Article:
A case example treated with the OAS is demonstrated in Figure 4. OCT images pre- and post-orbital atherectomy show the appearance of ablated plaque. The ‘guidewire bias’ (intraluminal [eccentric] position of the supporting wire) seems important for the effective ablation not only during rotational atherectomy but also during orbital atherectomy. In addition, imaging evaluation by intravascular ultrasound (IVUS) or OCT after the orbital atherectomy might be recommended for sufficient lesion preparation,20,21 since the ablation diameter largely varies depending on the run time, number of passes and rotational speed (see Figure 2). Without imaging assessment, the efficacy of orbital atherectomy could highly depend on the experience of operators.
Clinical Evaluation for Coronary Orbital Atherectomy System
We conducted a literature search to identify all published coronary OAS studies and Summarized their results in Table 2. Two landmark trials (ORBIT I and ORBIT II) from India and the US have demonstrated the clinical safety and efficacy of the OAS, resulting in the approval by FDA in 2013. No clinical data in a direct comparison study between orbital atherectomy and rotational atherectomy is available so far.
The first-in-man assessment of the coronary OAS to treat de novo calcified coronary lesions was performed in the ORBIT I clinical trial.22 Fifty patients with de novo calcified coronary lesions were enrolled in this non-randomised, multi-centre trial in India. Procedural success, defined as ≤20 % residual stenosis after stent placement, was achieved in 94 % of patients. There was no incidence of slow flow or distal embolisation. In contrast to previous PCI trials with rotational atherectomy, ORBIT I reported low rates of major adverse cardiac events (MACE) (6 % at 30 days and 8 % at 6 months).22 Long-term follow-up was collected on a single-centre subset of ORBIT I subjects enrolled at CIMS Hospital, India (n=33). Of the 33 subjects, the observed MACE rate at 2 years was 15 % (5/33), 3 years was 18 % (6/33) and 5 years 21 % (7/33).23,24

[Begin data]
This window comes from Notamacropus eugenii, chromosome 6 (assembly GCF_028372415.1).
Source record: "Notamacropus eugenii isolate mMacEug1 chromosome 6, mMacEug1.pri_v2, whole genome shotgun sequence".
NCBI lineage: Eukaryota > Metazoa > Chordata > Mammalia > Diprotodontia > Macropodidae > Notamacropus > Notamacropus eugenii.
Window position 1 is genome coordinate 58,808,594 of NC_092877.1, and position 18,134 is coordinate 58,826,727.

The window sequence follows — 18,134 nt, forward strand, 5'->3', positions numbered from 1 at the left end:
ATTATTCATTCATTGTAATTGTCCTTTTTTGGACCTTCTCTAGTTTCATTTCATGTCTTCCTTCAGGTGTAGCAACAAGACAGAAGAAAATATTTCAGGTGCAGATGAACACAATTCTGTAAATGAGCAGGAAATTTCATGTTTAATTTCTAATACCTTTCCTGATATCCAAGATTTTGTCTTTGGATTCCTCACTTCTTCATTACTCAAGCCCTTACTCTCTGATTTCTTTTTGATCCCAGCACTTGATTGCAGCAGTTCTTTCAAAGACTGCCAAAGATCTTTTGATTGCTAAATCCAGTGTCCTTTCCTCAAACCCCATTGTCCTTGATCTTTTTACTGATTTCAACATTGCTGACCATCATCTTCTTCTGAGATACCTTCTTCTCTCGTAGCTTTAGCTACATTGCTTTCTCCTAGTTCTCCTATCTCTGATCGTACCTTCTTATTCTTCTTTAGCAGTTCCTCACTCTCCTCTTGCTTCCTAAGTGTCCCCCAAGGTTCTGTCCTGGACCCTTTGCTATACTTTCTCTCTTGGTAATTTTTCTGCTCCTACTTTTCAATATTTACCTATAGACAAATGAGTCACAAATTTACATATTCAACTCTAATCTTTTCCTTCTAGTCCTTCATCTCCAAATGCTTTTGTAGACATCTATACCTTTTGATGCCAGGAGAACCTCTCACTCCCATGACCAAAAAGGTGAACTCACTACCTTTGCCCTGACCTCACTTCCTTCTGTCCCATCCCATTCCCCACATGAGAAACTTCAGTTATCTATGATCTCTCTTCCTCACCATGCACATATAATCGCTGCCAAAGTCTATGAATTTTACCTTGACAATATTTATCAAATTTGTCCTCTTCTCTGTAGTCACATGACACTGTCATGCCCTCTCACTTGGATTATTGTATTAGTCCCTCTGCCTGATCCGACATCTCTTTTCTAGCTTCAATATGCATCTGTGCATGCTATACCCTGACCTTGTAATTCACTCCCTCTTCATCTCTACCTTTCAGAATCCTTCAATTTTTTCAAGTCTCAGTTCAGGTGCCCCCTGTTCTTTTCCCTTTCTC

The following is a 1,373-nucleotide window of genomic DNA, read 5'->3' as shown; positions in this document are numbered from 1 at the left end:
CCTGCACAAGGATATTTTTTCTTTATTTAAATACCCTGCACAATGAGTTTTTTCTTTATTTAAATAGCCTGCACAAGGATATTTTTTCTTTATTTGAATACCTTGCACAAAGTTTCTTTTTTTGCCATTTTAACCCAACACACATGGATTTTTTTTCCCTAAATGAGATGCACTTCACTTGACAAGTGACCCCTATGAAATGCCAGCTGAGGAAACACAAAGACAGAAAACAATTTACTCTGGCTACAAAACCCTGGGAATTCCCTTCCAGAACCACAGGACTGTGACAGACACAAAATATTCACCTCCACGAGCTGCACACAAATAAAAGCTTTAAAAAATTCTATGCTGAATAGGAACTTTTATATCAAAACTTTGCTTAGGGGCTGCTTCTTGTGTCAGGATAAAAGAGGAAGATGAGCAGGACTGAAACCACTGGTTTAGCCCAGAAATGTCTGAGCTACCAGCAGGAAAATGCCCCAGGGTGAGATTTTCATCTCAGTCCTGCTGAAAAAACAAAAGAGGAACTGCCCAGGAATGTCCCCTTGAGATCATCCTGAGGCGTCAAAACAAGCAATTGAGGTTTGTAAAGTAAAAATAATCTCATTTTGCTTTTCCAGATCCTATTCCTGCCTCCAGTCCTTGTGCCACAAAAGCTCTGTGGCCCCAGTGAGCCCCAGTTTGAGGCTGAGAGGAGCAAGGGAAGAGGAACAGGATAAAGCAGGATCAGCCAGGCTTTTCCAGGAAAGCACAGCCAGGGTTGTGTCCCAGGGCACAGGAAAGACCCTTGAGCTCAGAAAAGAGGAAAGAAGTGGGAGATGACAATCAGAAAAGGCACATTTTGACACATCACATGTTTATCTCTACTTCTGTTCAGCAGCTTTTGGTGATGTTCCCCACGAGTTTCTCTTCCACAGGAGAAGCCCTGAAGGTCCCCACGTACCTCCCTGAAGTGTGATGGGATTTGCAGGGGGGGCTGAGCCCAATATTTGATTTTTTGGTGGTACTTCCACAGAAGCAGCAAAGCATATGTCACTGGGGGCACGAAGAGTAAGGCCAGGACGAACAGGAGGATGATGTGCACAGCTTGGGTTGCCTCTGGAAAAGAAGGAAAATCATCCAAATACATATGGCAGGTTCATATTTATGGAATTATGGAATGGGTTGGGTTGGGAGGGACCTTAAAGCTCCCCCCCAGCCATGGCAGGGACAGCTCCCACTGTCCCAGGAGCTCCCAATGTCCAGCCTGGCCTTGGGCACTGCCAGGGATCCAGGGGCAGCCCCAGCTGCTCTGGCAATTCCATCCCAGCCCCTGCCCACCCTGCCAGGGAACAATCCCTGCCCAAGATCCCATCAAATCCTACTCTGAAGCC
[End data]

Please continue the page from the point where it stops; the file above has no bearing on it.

The ORBIT II trial was a prospective, single-arm multicentre, non-blinded clinical trial that enrolled 443 consecutive patients with severely calcified coronary lesions at 49 US sites from 25 May 2010 to 26 November 2012.14 The Diamondback 360® Coronary OAS was used to prepare severely calcified lesions for stent placement. The primary safety endpoint was 89.6 % freedom from 30-day MACE compared with the performance goal of 83 %. The primary efficacy endpoint (residual stenosis <50 % post-stent without in-hospital MACE) was 88.9 % compared with the performance goal of 82 %. Stent delivery was performed successfully in 97.7 % of cases with <50 % residual stenosis in 98.6 % of subjects. Low rates of in-hospital Q-wave MI (0.7 %), cardiac death (0.2 %) and target vessel revascularisation (0.7 %) were reported. The incidence of slow flow or no reflow in the rotational atherectomy has been reported to be 6 % to 15 %,25,26 whereas in the ORBIT II trial the rate of persistent slow flow/no reflow for orbital atherectomy were notably very low, occurring in 0.9 % of patients.14 Perforations occurred in 1.8 % of patients compared with 0.4 % to 2.5 % in the several rotational atherectomy studies reporting on this complication.5,6,27–30 The ORBIT II perforation rate is within the previously reported range. The ORBIT II trial met both the primary safety and efficacy endpoints by significant margins and not only helped facilitate stent delivery, but also improved both acute and 30-day clinical outcomes compared with historical controls in this difficult-to-treat patient population.